Iraqi President Saddam Hussein announced yesterday that his forces have retreated from positions they had held well inside Iran for more than a year, as Tehran claimed that a week-long offensive had wiped out major units of Baghdad's invasion force.
Saddam Hussein, in a broadcast to Iraqi troops, cast the retreat as no setback but merely a "reorganization of our defense toward the rear," taken after "your strong blows absorbed the impact of the enemy offensive."
But Western journalists, in their first visit to Iran's front lines in more than a year, reported yesterday that Iraqi forces have been pushed back as much as 24 miles by an Iranian offensive that now apparently has been at least temporarily halted.
In a move that seemed related to the deterioration of Iraq's war effort, Jordan's King Hussein, the Arab world's staunchest supporter of Saddam Hussein, went to Baghdad yesterday for consultations. Hussein, who recently sent a volunteer Jordanian brigade to fight alongside Iraq, was accompanied by Prime Minister Mudar Badran and Brig. Gen. Zeid Ben Shaker, Jordan's Army chief of staff.
The acknowledgment of the retreat came a day after U.S. officials, citing intelligence reports, said it appeared that Iranian troops had decimated three Iraqi divisions in the Dezful area of Khuzestan, Iran's major oil-producing province, in the offensive that began March 21.
Iran radio on Monday called on all military forces to prepare for a "major and final" offensive, Reuter reported from Beirut yesterday. The broadcast seemed to indicate that the Islamic revolutionary regime is ready to push toward an end of the long-stalemated war that began in September 1980 after a dispute over control of the Shatt al-Arab, a border waterway that provides access to the Persian Gulf.
Iran's religious ruler, Ayatollah Ruhollah Khomeini, congratulated the Army and Revolutionary Guard on the offensive yesterday, saying that they had "stalled the Iraqi invaders in battles rarely seen in the history of war," Agence France-Presse reported from Tehran.
Saddam Hussein, whose forces poured as far as 40 miles into Iran along a 300-mile front in the early weeks of the war, also indicated that, in Iraq's view, the fighting had reached a turning point.
He said in yesterday's broadcast that Iraq's forces now face "the most sophisticated weapons and military equipment" and, for the first time, he expressed concern about a possible Iranian invasion of his country, saying that the new positions were intended to make it impossible for Iran to "achieve a deep penetration into Iraq or directly threaten our cities."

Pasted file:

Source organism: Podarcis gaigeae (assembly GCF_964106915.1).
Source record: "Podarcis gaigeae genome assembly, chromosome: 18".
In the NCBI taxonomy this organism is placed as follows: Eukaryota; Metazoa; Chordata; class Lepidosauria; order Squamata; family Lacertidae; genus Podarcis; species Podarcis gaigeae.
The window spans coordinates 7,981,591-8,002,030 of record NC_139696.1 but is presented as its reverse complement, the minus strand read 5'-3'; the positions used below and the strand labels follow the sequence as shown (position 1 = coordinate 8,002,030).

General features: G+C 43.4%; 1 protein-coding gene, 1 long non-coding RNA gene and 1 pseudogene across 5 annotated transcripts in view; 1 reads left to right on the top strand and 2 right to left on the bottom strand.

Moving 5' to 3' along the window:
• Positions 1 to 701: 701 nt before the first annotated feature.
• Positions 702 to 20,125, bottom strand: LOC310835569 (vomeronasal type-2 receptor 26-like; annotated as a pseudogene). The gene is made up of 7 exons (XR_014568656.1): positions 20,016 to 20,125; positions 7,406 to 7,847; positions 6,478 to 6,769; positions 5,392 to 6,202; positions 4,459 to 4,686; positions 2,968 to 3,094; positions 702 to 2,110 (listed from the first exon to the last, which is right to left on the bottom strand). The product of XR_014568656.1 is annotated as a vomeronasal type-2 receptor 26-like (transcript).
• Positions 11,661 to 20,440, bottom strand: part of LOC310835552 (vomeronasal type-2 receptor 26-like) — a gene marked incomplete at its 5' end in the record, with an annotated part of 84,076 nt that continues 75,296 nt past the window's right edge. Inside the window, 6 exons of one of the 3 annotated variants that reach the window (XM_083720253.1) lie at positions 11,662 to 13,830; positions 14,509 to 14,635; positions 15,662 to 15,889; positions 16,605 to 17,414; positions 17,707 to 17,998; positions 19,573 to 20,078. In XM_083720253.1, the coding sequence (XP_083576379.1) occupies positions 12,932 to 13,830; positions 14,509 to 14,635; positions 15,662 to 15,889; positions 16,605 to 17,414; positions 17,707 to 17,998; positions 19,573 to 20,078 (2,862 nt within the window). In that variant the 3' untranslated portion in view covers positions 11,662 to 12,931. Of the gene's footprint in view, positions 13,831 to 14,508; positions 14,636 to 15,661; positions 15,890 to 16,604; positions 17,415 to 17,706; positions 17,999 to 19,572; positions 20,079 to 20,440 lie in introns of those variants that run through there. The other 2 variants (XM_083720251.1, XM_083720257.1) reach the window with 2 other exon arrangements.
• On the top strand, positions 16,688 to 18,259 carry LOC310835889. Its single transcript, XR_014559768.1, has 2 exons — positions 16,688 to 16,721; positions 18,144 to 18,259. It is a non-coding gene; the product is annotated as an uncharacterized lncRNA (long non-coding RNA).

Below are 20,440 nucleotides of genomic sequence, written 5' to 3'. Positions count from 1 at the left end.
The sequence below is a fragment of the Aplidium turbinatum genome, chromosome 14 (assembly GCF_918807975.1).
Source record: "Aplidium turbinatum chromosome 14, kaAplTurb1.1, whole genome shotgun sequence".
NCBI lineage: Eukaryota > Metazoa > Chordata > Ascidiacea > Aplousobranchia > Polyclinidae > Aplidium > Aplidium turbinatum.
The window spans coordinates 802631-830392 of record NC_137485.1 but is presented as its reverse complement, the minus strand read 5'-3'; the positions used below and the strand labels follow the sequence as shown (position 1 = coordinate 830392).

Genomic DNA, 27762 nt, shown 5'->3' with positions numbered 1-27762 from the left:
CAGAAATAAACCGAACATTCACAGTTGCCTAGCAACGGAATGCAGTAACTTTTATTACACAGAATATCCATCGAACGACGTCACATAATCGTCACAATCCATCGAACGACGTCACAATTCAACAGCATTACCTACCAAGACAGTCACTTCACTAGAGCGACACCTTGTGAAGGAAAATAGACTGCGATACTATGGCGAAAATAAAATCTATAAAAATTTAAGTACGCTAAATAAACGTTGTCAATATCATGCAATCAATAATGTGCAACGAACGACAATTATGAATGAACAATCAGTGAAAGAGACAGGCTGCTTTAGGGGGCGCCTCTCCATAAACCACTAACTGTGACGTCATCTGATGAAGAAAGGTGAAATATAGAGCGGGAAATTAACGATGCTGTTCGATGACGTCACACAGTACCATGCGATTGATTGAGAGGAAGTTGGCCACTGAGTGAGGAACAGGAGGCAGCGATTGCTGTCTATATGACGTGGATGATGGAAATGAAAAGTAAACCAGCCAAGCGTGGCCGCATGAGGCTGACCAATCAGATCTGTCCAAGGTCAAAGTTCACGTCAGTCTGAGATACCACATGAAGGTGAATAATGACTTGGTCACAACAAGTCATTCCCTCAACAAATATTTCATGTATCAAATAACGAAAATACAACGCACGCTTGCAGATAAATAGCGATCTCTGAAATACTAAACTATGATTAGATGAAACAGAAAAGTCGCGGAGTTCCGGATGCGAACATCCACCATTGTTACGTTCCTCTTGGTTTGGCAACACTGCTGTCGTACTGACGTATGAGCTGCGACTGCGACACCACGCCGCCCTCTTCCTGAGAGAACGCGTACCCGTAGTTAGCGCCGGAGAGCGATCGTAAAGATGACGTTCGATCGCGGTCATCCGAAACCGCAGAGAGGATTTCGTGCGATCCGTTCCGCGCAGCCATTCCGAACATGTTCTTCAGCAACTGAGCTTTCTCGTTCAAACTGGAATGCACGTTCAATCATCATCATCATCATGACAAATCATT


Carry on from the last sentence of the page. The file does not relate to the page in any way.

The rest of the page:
"We at the general command have decided to reorganize your defensive positions toward the rear," Saddam Hussein said.
"Reorganization toward the rear," he said, "does not conflict with the principles of fighting whenever this is deemed necessary. We chose and will choose the land on which to stand, whether inside their territory or on the border if this guarantees us . . . a better military situation to defend our land and prevent the enemy from advancing into it."
He told Iraqi troops, "I hope you will not be bitter over the land you are leaving willingly. . . .We never told you in the past to keep this land as part of Iraq. We have repeatedly and continuously declared that we took this land to defend our land and people."
Only once before had Iraq admitted pulling back its troops--last September, when Iran broke a year-long siege of Abadan, a major oil refining city on the border near the head of the gulf.
Iran said yesterday that it had killed or wounded 25,000 Iraqi forces in the current offensive and taken 20,000 prisoners. Saddam Hussein, in his message, claimed that Iraq had inflicted "very heavy losses" on Iran.
While Iran claimed that it had recaptured 800 square miles of its land, the Iraqi president said the war was nonetheless still being fought "inside their territory" and "five big Iranian cities are still under our Army's control and other cities are within the range of our artillery."
While Iran would probably claim "a great victory," Saddam Hussein said, the withdrawal of Iraqi forces came after they had "succeeded in halting the Iranian offensive," and he said that the move would not "affect Iraq's determination to pursue the fighting imposed on it by Iran."
Agence France-Presse reported the following from Beirut and Tehran:
Saddam Hussein's report did not specify the location of the Iraqi retreat but observers, interpreting preceding communiques from both Iran and Iraq, said it most likely involved the central battlefront sector between Dezful and Susangerd, 60 miles southeast.
Foreign journalists who have just toured the battlefront on the Iranian side reported that the Iranian advance appeared to slice in two the Iraqi force that had moved on Iran 18 months earlier, leaving it divided within Iranian territory, in the Abadan region to the south and Qasr-e-Shirin to the north.
The action, according to observers, left the Iranian Army in strategic positions a few miles from the border but within 36 to 50 miles of the Iraqi city of Amarah, an economic and communications center on the Tigris River.